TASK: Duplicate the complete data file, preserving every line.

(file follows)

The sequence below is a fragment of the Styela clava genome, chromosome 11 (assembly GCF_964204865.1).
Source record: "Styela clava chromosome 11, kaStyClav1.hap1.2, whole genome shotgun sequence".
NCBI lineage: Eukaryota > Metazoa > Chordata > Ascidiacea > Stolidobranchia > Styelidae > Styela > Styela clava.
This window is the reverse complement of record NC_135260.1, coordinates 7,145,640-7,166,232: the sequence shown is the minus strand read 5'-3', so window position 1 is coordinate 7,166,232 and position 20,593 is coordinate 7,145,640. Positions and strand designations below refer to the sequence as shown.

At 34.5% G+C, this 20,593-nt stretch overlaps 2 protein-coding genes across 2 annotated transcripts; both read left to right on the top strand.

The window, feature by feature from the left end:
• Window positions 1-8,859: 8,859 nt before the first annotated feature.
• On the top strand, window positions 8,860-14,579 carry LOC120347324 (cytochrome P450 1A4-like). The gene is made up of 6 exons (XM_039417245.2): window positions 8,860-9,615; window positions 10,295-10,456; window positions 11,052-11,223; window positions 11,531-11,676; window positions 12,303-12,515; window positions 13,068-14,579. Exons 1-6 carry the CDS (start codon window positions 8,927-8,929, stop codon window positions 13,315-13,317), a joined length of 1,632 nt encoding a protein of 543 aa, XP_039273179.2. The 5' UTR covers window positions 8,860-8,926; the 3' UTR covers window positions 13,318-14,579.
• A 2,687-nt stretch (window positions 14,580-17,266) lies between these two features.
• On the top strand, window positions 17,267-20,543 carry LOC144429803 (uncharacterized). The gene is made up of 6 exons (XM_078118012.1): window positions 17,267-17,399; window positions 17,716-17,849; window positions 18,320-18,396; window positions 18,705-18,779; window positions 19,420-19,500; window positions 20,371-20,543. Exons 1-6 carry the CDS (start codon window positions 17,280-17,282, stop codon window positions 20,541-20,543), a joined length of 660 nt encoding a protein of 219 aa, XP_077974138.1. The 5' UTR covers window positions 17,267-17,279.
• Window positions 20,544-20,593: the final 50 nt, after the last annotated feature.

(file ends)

The sequence below is a fragment of the Styela clava genome, chromosome 11 (assembly GCF_964204865.1).
Source record: "Styela clava chromosome 11, kaStyClav1.hap1.2, whole genome shotgun sequence".
NCBI lineage: Eukaryota > Metazoa > Chordata > Ascidiacea > Stolidobranchia > Styelidae > Styela > Styela clava.
This window is the reverse complement of record NC_135260.1, coordinates 7,145,640-7,166,232: the sequence shown is the minus strand read 5'-3', so window position 1 is coordinate 7,166,232 and position 20,593 is coordinate 7,145,640. Positions and strand designations below refer to the sequence as shown.

At 34.5% G+C, this 20,593-nt stretch overlaps 2 protein-coding genes across 2 annotated transcripts; both read left to right on the top strand.

The window, feature by feature from the left end:
• Window positions 1-8,859: 8,859 nt before the first annotated feature.
• On the top strand, window positions 8,860-14,579 carry LOC120347324 (cytochrome P450 1A4-like). The gene is made up of 6 exons (XM_039417245.2): window positions 8,860-9,615; window positions 10,295-10,456; window positions 11,052-11,223; window positions 11,531-11,676; window positions 12,303-12,515; window positions 13,068-14,579. Exons 1-6 carry the CDS (start codon window positions 8,927-8,929, stop codon window positions 13,315-13,317), a joined length of 1,632 nt encoding a protein of 543 aa, XP_039273179.2. The 5' UTR covers window positions 8,860-8,926; the 3' UTR covers window positions 13,318-14,579.
• A 2,687-nt stretch (window positions 14,580-17,266) lies between these two features.
• On the top strand, window positions 17,267-20,543 carry LOC144429803 (uncharacterized). The gene is made up of 6 exons (XM_078118012.1): window positions 17,267-17,399; window positions 17,716-17,849; window positions 18,320-18,396; window positions 18,705-18,779; window positions 19,420-19,500; window positions 20,371-20,543. Exons 1-6 carry the CDS (start codon window positions 17,280-17,282, stop codon window positions 20,541-20,543), a joined length of 660 nt encoding a protein of 219 aa, XP_077974138.1. The 5' UTR covers window positions 17,267-17,279.
• Window positions 20,544-20,593: the final 50 nt, after the last annotated feature.